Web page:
By Neucrad Health India news desk April 21, 2019
In an exceptional medical achievement, doctors at St. Jude Children’s Research Hospital in Memphis and UCSF Benioff Children’s Hospital in San Francisco developed a cure for the deadly ‘bubble boy disease’ or Severe Combined Immunodeficiency (SCID) by using gene therapy. Doctors used HIV (Human Immune Virus) as a vehicle for the treatment. In this rare X-linked genetic disorder babies undergo a mutation in their interleukin-2 receptor subunit gamma (IL2RG) gene causing the disease. Though there are several types of SCID, in the most common one, male children have defective X chromosomes. It does not affect females as they have another copy of healthy X-chromosome. However, they can serve as the carrier of the disease.
What happens in ‘Bubble Boy Disease’ or SCID?
‘Bubble Boy Disease’ or SCID is a severe condition where children lack a functional immune system. They fell prey to insignificant infections like the common cold and rarely live beyond their first birthday without any treatment. Studies revealed that 1 out of every 50,000 infants born all over the world could manifest SCID. In 2003, there was a previous attempt made by scientists to treat SCID; however, the administration had to withhold it when they realised it was causing cancer in small children.
Why is the SCID known as ‘Bubble Boy Disease’?
SCID came to be known as ‘Bubble Boy Disease’ after a phenomenal event in 1970 when a Texan boy David Vetter with this condition started growing within a protective plastic bubble to prevent diseases and germs entering his system. In this way, he was able to live for 12 years. In those days, successful stem-cell transplantation from bone marrow from a genetically-matching sibling was the only treatment for this genetic disease. However, getting such donors was difficult, and there were side-effects of transplantation surgery. The Texan boy died due to an unsuccessful transplantation attempt. Moreover, such treatment procedures often left kids dependent on regular infusions of immunoglobulin or resulted in complications where their newly-developed immune system attacked the body cells treating them as foreign bodies. David Vetter’s life remained chronicled by news articles revolving on his story, and there was a famous 1976 John Travolta movie “The Boy in the Plastic Bubble” based on him.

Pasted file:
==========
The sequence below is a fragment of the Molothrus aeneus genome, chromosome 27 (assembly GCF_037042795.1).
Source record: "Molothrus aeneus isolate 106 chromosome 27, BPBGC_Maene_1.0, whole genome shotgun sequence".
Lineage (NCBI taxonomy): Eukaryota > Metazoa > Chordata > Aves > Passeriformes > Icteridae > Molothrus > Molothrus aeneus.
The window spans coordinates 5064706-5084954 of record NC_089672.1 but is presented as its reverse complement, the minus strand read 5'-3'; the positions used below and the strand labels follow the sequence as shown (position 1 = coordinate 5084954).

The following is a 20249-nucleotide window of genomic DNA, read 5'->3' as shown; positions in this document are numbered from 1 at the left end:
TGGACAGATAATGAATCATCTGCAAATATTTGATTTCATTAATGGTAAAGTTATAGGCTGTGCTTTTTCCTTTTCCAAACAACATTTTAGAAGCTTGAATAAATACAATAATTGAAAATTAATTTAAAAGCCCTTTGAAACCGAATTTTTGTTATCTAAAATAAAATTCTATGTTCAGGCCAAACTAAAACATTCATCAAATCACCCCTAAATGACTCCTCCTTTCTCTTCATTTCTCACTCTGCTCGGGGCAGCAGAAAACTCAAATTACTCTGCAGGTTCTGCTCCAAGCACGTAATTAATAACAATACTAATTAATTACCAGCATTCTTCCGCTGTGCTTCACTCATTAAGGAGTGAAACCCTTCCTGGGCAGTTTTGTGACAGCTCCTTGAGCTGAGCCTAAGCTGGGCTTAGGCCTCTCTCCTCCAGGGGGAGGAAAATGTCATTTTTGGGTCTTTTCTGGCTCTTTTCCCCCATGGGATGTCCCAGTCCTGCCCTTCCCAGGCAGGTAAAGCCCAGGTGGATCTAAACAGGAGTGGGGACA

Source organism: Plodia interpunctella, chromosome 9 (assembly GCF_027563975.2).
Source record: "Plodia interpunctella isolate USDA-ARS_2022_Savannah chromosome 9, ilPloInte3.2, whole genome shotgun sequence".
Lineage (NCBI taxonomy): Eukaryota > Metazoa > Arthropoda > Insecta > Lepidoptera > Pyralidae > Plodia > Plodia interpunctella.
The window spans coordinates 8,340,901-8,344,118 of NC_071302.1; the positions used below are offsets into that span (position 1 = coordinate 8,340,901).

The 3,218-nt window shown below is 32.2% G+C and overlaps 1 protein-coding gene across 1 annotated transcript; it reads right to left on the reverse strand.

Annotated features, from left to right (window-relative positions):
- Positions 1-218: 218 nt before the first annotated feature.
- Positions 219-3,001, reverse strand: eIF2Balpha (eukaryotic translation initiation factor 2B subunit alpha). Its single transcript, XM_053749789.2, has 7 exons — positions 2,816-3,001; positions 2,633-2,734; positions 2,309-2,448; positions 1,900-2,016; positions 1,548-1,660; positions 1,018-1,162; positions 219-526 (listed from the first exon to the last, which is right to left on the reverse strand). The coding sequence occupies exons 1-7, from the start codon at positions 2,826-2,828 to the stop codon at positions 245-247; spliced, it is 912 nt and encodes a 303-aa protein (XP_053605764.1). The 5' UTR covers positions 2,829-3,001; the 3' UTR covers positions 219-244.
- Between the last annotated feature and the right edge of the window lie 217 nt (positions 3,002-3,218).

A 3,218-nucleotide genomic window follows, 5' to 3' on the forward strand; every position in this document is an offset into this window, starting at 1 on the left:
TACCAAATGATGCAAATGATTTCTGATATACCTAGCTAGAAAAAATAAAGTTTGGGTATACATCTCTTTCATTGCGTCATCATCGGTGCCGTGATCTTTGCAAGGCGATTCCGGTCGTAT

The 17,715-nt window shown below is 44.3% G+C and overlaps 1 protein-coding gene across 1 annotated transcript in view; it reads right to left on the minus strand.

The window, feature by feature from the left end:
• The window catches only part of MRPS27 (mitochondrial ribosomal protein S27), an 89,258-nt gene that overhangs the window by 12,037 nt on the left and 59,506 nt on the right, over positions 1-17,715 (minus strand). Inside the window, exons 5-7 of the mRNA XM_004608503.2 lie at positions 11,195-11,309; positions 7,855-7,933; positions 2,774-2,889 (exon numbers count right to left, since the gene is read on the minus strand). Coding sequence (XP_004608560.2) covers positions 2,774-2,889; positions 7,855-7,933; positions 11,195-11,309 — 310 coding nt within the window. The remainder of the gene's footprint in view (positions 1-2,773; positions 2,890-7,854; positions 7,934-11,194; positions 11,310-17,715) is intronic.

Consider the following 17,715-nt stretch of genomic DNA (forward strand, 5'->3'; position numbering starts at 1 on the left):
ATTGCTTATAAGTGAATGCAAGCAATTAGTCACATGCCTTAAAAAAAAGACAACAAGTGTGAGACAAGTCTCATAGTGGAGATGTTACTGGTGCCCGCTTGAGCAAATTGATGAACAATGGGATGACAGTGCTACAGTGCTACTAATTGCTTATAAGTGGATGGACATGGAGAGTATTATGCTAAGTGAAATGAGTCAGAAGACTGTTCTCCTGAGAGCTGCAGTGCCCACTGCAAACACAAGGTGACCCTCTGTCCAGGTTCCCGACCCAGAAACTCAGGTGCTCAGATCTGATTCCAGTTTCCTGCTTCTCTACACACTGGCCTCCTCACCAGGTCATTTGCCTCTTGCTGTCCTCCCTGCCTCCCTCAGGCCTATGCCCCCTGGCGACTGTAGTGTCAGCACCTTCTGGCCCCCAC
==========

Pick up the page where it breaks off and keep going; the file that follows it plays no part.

How did Scientists solve the puzzle of SCID?
Doctors and Scientists started working on a gene therapy model of SCID in the St. Jude Children’s Research Hospital along with UCSF Benioff Children’s Hospital. They took a small group of two to fourteen months old babies as a study group and implemented gene therapy. Here doctors could successfully replace a defective version of a gene with a correct copy. In the beginning, physicians extracted stem cells from the babies’ bone marrow. After that, they used a modified HIV to act as a vehicle and reinsert the correct copy of genes on the children’s stem cells. These healthy immune cells proliferated and eventually resulted in correcting the SCID condition.
How did doctors overcome issues associated with previous treatment procedures?
To prevent the accidental turning-on of cancer-causing genes during the course of treatment, as occurred in 2003, scientists built ‘insulators’ into the virus. They prevented the neighbouring genes from getting affected during the insertion of DNA by the virus. Doctors also administer the children a minute dose of chemotherapy to clear all the defective cells of the bone marrow before introducing the genetically engineered cells. It gave the reintroduced cells a better chance to proliferate and get rid of SCID and thus generate the missing parts in their immune system. In this way, doctors at both medical institutions could cure ten babies of the deadly ‘bubble boy disease’ without any side-effects or complications. Their work has been published in the ‘New England Journal of Medicine’.
The Future Ray of Hope
Researchers believe that this revolutionary technique of gene therapy would serve as a ray of hope to cure other genetic disorders as well. However, as a matter of caution, the sample babies of two to fourteen months age were only followed up once when they were 7 to 25 months old. So, further studies need to be carried out to find out the long-term effects of this gene therapy.
Image: Illustration purpose only.